Teton Range Traverse

In early October, 2016, Greg “Malto” Gressel and I completed a traverse of Wyoming’s spectacular Teton mountain range. Beginning at the Phillips Pass Trailhead (#3001) on HWY 22 just outside of Jackson Hole, we continued north from the Tetons into Yellowstone National Park, eventually finishing our hike at the iconic Old Faithful geyser.

Looking towards the Death Canyon Shelf on the Teton Crest.


Time: 3.5 days

Distance:  106 miles (171 km) approx.

Start: Phillips Pass Trailhead (Trail #3001)

Finish: Old Faithful, Yellowstone National Park.


  • Southern Terminus: Phillips Pass TH is nine miles from Jackson Hole. Taxis and shuttles are available from town.
  • Northern Terminus: We hitched from close to Old Faithful Lodge after checking out the Geyser basin and surrounding area. Except in the winter, there doesn’t appear to be any public transport to Old Faithful. A shuttle service is available all year round from Bozeman airport to West Yellowstone (31 miles from Old Faithful).


  • We did this hike in the early Fall. Not unexpectedly, we had a mixed run with the weather. Sun, rain, wind and snow. By going so late in the season, with the exception of one other hiker we met around Lake Solitude, we had the entire route to ourselves until the final descent into Old Faithful.

Final day, snowstorm and temps down to the high teens/low twenties (F).

Maps & Information:

  • Guidebooks: I personally haven’t seen this book, but for what it’s worth Hiking Grand Teton National Park (Falcon Guides) seems to get very positive reviews on Amazon.

Teton Crest Trail below Death Canyon Shelf. The name seemed appropriate considering the threatening storm that was riding up our #*!* for most of the afternoon.

Iceflow lake and Schoolroom glacier.


I remember hearing about a version of this route some years ago from Francis Tapon, who linked up the Tetons with the Continental Divide Trail during his yoyo hike of the latter in 2007. The notes below basically follow Frankie T’s northbound route up until Jackass Pass, and then take a more direct route into Yellowstone via South Fork TH in order to link up with the impressive Bechler Canyon.

  • Start – The Phillips Pass TH (#3001) is about nine miles on an occasionally busy paved road from Jackson Hole.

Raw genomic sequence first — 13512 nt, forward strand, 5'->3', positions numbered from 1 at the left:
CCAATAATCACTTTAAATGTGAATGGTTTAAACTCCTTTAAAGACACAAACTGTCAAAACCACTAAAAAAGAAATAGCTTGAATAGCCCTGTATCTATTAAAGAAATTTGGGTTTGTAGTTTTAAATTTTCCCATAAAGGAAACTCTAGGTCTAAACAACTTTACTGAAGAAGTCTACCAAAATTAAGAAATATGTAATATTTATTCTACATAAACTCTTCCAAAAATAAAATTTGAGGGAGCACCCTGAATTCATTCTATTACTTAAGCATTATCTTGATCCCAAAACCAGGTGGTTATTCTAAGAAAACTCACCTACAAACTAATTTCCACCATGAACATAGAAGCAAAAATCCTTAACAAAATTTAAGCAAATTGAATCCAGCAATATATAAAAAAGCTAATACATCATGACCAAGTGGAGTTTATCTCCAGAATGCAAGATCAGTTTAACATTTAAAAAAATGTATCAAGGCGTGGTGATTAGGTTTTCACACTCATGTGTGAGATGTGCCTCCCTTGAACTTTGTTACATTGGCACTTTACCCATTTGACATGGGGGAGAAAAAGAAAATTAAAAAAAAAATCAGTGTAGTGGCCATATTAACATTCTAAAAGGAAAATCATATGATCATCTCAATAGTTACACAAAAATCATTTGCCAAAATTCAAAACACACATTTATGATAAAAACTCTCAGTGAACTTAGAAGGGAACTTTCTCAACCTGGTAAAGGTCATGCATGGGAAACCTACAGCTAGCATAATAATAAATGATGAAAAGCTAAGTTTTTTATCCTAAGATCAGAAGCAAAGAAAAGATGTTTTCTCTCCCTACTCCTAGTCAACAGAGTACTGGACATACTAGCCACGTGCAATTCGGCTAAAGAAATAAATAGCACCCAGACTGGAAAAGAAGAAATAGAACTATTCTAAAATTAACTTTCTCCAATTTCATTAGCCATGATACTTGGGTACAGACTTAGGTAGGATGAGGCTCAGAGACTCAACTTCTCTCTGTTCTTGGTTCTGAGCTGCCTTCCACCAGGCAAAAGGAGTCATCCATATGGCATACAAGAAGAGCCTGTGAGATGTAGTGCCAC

• From the trailhead, ascend gradually to Phillips Pass and continue north on the Teton Crest trail.
  • Follow the TCT north past Marion Lake, Death Canyon Shelf, Alaska Basin and Hurricane Pass.

Alaska Basin

Death Canyon

Alpenglow in the Tetons.

Sunset over Hurricane Pass.

  • Descend to Cascade Canyon and head NNW at the junction to Lake Solitude.
  • Ascend X-Country in a NW direction from the west side of the lake. Upon topping out, you will head over a small rocky plateau.
  • Descend steeply to Leigh Canyon Creek where there is good camping in a stand of trees not far from the watercourse.
  • Ascend steeply to the crest; Littles Peak will be directly south. Drop down into Granite Basin and head north on Trail #800, which you follow all the way to Jackass Pass.

Lake Solitude

Crossing a small plateau before descending to the top of Leigh Canyon.

Granite Basin

  • At Jackass Pass you have multiple choices: 1. Head W on Trail #014 to South Fork TH; 2. Head east on the Berry Creek Trail, which takes you down to Jackson Lake and then north to Grassy Lake Rd; 3. Continue a couple of miles north on the #800 to the junction with #003 and then head west along South Boone Creek to come out about a mile and a half north of the above-mentioned South Fork TH.
  • Continuing with Option 1: Head north from South Fork TH for a few miles to link up with Grassy Lakes Road (around the 70 mile mark). Turn right and continue for another three miles to the turnoff to Loon Lake. (Note: In order to head directly back to Jackson Hole, continue east with your thumb out along Grassy Lake Road to eventually reach Flagg Ranch on HWY 191. From there it’s a fairly straightforward 56 mile hitch down to J.Hole).

A wet and windy Grassy Lake Rd.